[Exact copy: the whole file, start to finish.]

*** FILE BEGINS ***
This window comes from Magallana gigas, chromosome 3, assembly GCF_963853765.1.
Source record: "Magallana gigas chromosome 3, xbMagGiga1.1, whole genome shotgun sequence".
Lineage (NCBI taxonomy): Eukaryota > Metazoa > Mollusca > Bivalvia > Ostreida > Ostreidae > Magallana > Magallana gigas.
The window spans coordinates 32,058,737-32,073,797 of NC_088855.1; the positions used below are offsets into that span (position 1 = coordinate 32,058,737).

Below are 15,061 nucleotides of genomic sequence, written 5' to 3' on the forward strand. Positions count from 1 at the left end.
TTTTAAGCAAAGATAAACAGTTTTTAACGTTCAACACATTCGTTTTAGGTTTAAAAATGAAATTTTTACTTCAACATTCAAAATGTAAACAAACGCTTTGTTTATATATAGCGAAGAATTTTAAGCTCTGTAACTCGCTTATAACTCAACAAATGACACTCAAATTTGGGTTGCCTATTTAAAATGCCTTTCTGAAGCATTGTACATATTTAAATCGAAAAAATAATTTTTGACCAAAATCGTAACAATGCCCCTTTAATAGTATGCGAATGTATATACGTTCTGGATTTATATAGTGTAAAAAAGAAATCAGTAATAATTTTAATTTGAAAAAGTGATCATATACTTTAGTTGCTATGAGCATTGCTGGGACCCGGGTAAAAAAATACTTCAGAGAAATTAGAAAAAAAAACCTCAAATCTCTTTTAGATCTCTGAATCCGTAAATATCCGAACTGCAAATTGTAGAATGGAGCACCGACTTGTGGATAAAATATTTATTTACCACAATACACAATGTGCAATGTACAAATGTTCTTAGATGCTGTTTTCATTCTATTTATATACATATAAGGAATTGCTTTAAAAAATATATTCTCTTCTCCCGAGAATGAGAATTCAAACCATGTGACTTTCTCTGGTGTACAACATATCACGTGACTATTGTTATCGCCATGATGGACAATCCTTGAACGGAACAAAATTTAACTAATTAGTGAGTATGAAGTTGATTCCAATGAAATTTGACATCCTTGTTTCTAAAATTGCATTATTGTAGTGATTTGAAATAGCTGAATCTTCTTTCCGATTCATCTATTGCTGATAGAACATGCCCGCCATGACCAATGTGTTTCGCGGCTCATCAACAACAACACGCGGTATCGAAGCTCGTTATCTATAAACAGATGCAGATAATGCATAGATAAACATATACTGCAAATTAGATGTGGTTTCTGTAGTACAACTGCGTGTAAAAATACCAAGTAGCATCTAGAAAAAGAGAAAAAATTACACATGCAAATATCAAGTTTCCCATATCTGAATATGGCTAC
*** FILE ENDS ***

This window comes from Magallana gigas, chromosome 3, assembly GCF_963853765.1.
Source record: "Magallana gigas chromosome 3, xbMagGiga1.1, whole genome shotgun sequence".
Lineage (NCBI taxonomy): Eukaryota > Metazoa > Mollusca > Bivalvia > Ostreida > Ostreidae > Magallana > Magallana gigas.
The window spans coordinates 32,058,737-32,073,797 of NC_088855.1; the positions used below are offsets into that span (position 1 = coordinate 32,058,737).

Below are 15,061 nucleotides of genomic sequence, written 5' to 3' on the forward strand. Positions count from 1 at the left end.
TTTTAAGCAAAGATAAACAGTTTTTAACGTTCAACACATTCGTTTTAGGTTTAAAAATGAAATTTTTACTTCAACATTCAAAATGTAAACAAACGCTTTGTTTATATATAGCGAAGAATTTTAAGCTCTGTAACTCGCTTATAACTCAACAAATGACACTCAAATTTGGGTTGCCTATTTAAAATGCCTTTCTGAAGCATTGTACATATTTAAATCGAAAAAATAATTTTTGACCAAAATCGTAACAATGCCCCTTTAATAGTATGCGAATGTATATACGTTCTGGATTTATATAGTGTAAAAAAGAAATCAGTAATAATTTTAATTTGAAAAAGTGATCATATACTTTAGTTGCTATGAGCATTGCTGGGACCCGGGTAAAAAAATACTTCAGAGAAATTAGAAAAAAAAACCTCAAATCTCTTTTAGATCTCTGAATCCGTAAATATCCGAACTGCAAATTGTAGAATGGAGCACCGACTTGTGGATAAAATATTTATTTACCACAATACACAATGTGCAATGTACAAATGTTCTTAGATGCTGTTTTCATTCTATTTATATACATATAAGGAATTGCTTTAAAAAATATATTCTCTTCTCCCGAGAATGAGAATTCAAACCATGTGACTTTCTCTGGTGTACAACATATCACGTGACTATTGTTATCGCCATGATGGACAATCCTTGAACGGAACAAAATTTAACTAATTAGTGAGTATGAAGTTGATTCCAATGAAATTTGACATCCTTGTTTCTAAAATTGCATTATTGTAGTGATTTGAAATAGCTGAATCTTCTTTCCGATTCATCTATTGCTGATAGAACATGCCCGCCATGACCAATGTGTTTCGCGGCTCATCAACAACAACACGCGGTATCGAAGCTCGTTATCTATAAACAGATGCAGATAATGCATAGATAAACATATACTGCAAATTAGATGTGGTTTCTGTAGTACAACTGCGTGTAAAAATACCAAGTAGCATCTAGAAAAAGAGAAAAAATTACACATGCAAATATCAAGTTTCCCATATCTGAATATGGCTAC